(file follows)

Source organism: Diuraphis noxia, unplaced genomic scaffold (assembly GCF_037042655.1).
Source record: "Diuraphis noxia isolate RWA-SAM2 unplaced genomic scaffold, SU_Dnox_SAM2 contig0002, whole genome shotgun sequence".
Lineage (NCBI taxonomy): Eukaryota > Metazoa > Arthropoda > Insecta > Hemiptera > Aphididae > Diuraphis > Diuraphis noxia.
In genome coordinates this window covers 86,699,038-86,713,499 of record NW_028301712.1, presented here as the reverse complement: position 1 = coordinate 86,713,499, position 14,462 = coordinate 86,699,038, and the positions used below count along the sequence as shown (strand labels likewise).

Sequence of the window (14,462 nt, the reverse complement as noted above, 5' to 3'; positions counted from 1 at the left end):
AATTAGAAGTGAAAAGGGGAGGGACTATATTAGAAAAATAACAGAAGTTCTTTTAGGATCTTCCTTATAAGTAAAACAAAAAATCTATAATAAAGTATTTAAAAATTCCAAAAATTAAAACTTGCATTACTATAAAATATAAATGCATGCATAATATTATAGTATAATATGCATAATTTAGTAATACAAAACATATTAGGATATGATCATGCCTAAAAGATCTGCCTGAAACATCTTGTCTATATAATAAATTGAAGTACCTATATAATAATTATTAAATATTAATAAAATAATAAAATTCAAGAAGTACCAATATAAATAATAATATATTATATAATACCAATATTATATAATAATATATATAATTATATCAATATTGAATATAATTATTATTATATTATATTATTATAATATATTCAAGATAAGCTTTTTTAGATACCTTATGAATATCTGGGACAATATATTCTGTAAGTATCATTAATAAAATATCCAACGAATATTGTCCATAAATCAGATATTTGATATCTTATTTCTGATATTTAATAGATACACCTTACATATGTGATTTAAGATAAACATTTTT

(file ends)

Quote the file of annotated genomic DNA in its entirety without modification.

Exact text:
Source organism: Diuraphis noxia, unplaced genomic scaffold (assembly GCF_037042655.1).
Source record: "Diuraphis noxia isolate RWA-SAM2 unplaced genomic scaffold, SU_Dnox_SAM2 contig0002, whole genome shotgun sequence".
Lineage (NCBI taxonomy): Eukaryota > Metazoa > Arthropoda > Insecta > Hemiptera > Aphididae > Diuraphis > Diuraphis noxia.
In genome coordinates this window covers 86,699,038-86,713,499 of record NW_028301712.1, presented here as the reverse complement: position 1 = coordinate 86,713,499, position 14,462 = coordinate 86,699,038, and the positions used below count along the sequence as shown (strand labels likewise).

Sequence of the window (14,462 nt, the reverse complement as noted above, 5' to 3'; positions counted from 1 at the left end):
AATTAGAAGTGAAAAGGGGAGGGACTATATTAGAAAAATAACAGAAGTTCTTTTAGGATCTTCCTTATAAGTAAAACAAAAAATCTATAATAAAGTATTTAAAAATTCCAAAAATTAAAACTTGCATTACTATAAAATATAAATGCATGCATAATATTATAGTATAATATGCATAATTTAGTAATACAAAACATATTAGGATATGATCATGCCTAAAAGATCTGCCTGAAACATCTTGTCTATATAATAAATTGAAGTACCTATATAATAATTATTAAATATTAATAAAATAATAAAATTCAAGAAGTACCAATATAAATAATAATATATTATATAATACCAATATTATATAATAATATATATAATTATATCAATATTGAATATAATTATTATTATATTATATTATTATAATATATTCAAGATAAGCTTTTTTAGATACCTTATGAATATCTGGGACAATATATTCTGTAAGTATCATTAATAAAATATCCAACGAATATTGTCCATAAATCAGATATTTGATATCTTATTTCTGATATTTAATAGATACACCTTACATATGTGATTTAAGATAAACATTTTT